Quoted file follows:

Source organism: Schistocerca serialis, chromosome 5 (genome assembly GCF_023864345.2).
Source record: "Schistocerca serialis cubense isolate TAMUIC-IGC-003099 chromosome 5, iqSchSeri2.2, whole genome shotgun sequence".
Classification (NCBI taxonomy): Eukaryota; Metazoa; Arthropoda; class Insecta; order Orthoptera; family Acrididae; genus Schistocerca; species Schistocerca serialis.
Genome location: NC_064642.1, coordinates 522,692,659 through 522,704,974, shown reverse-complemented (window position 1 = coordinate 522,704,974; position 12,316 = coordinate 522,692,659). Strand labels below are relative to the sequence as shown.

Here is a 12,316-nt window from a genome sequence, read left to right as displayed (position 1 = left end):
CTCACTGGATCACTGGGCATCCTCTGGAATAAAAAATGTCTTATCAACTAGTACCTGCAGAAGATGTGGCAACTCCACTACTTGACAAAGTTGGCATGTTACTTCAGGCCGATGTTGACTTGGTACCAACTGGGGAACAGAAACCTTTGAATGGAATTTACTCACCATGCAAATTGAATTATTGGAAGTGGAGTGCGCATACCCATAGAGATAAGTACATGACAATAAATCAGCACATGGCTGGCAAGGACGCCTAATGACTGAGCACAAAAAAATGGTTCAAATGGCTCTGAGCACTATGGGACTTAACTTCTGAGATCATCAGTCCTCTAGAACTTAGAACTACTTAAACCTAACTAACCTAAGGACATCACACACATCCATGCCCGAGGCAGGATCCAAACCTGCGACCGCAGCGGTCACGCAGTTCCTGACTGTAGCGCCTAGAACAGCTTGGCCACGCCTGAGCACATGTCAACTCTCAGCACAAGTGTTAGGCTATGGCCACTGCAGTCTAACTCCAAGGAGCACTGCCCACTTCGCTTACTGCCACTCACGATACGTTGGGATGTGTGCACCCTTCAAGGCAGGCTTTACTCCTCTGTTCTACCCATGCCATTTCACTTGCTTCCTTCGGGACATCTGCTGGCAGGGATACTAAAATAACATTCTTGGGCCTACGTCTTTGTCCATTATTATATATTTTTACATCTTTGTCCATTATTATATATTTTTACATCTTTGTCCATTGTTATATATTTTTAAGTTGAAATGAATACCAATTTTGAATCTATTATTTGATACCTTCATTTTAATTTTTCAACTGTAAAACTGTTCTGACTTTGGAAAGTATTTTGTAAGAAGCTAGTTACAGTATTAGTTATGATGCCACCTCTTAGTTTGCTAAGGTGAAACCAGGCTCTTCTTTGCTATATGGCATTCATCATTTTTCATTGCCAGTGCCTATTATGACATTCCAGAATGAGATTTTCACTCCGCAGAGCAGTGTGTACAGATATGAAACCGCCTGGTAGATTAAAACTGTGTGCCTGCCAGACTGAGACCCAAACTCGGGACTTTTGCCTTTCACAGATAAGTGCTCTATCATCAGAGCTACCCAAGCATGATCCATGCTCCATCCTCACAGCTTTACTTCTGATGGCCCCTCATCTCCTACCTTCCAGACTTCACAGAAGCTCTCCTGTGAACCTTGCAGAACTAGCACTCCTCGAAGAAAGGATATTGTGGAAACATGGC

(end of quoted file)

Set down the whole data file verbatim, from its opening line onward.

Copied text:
Source organism: Schistocerca serialis, chromosome 5 (genome assembly GCF_023864345.2).
Source record: "Schistocerca serialis cubense isolate TAMUIC-IGC-003099 chromosome 5, iqSchSeri2.2, whole genome shotgun sequence".
Classification (NCBI taxonomy): Eukaryota; Metazoa; Arthropoda; class Insecta; order Orthoptera; family Acrididae; genus Schistocerca; species Schistocerca serialis.
Genome location: NC_064642.1, coordinates 522,692,659 through 522,704,974, shown reverse-complemented (window position 1 = coordinate 522,704,974; position 12,316 = coordinate 522,692,659). Strand labels below are relative to the sequence as shown.

Here is a 12,316-nt window from a genome sequence, read left to right as displayed (position 1 = left end):
CTCACTGGATCACTGGGCATCCTCTGGAATAAAAAATGTCTTATCAACTAGTACCTGCAGAAGATGTGGCAACTCCACTACTTGACAAAGTTGGCATGTTACTTCAGGCCGATGTTGACTTGGTACCAACTGGGGAACAGAAACCTTTGAATGGAATTTACTCACCATGCAAATTGAATTATTGGAAGTGGAGTGCGCATACCCATAGAGATAAGTACATGACAATAAATCAGCACATGGCTGGCAAGGACGCCTAATGACTGAGCACAAAAAAATGGTTCAAATGGCTCTGAGCACTATGGGACTTAACTTCTGAGATCATCAGTCCTCTAGAACTTAGAACTACTTAAACCTAACTAACCTAAGGACATCACACACATCCATGCCCGAGGCAGGATCCAAACCTGCGACCGCAGCGGTCACGCAGTTCCTGACTGTAGCGCCTAGAACAGCTTGGCCACGCCTGAGCACATGTCAACTCTCAGCACAAGTGTTAGGCTATGGCCACTGCAGTCTAACTCCAAGGAGCACTGCCCACTTCGCTTACTGCCACTCACGATACGTTGGGATGTGTGCACCCTTCAAGGCAGGCTTTACTCCTCTGTTCTACCCATGCCATTTCACTTGCTTCCTTCGGGACATCTGCTGGCAGGGATACTAAAATAACATTCTTGGGCCTACGTCTTTGTCCATTATTATATATTTTTACATCTTTGTCCATTATTATATATTTTTACATCTTTGTCCATTGTTATATATTTTTAAGTTGAAATGAATACCAATTTTGAATCTATTATTTGATACCTTCATTTTAATTTTTCAACTGTAAAACTGTTCTGACTTTGGAAAGTATTTTGTAAGAAGCTAGTTACAGTATTAGTTATGATGCCACCTCTTAGTTTGCTAAGGTGAAACCAGGCTCTTCTTTGCTATATGGCATTCATCATTTTTCATTGCCAGTGCCTATTATGACATTCCAGAATGAGATTTTCACTCCGCAGAGCAGTGTGTACAGATATGAAACCGCCTGGTAGATTAAAACTGTGTGCCTGCCAGACTGAGACCCAAACTCGGGACTTTTGCCTTTCACAGATAAGTGCTCTATCATCAGAGCTACCCAAGCATGATCCATGCTCCATCCTCACAGCTTTACTTCTGATGGCCCCTCATCTCCTACCTTCCAGACTTCACAGAAGCTCTCCTGTGAACCTTGCAGAACTAGCACTCCTCGAAGAAAGGATATTGTGGAAACATGGC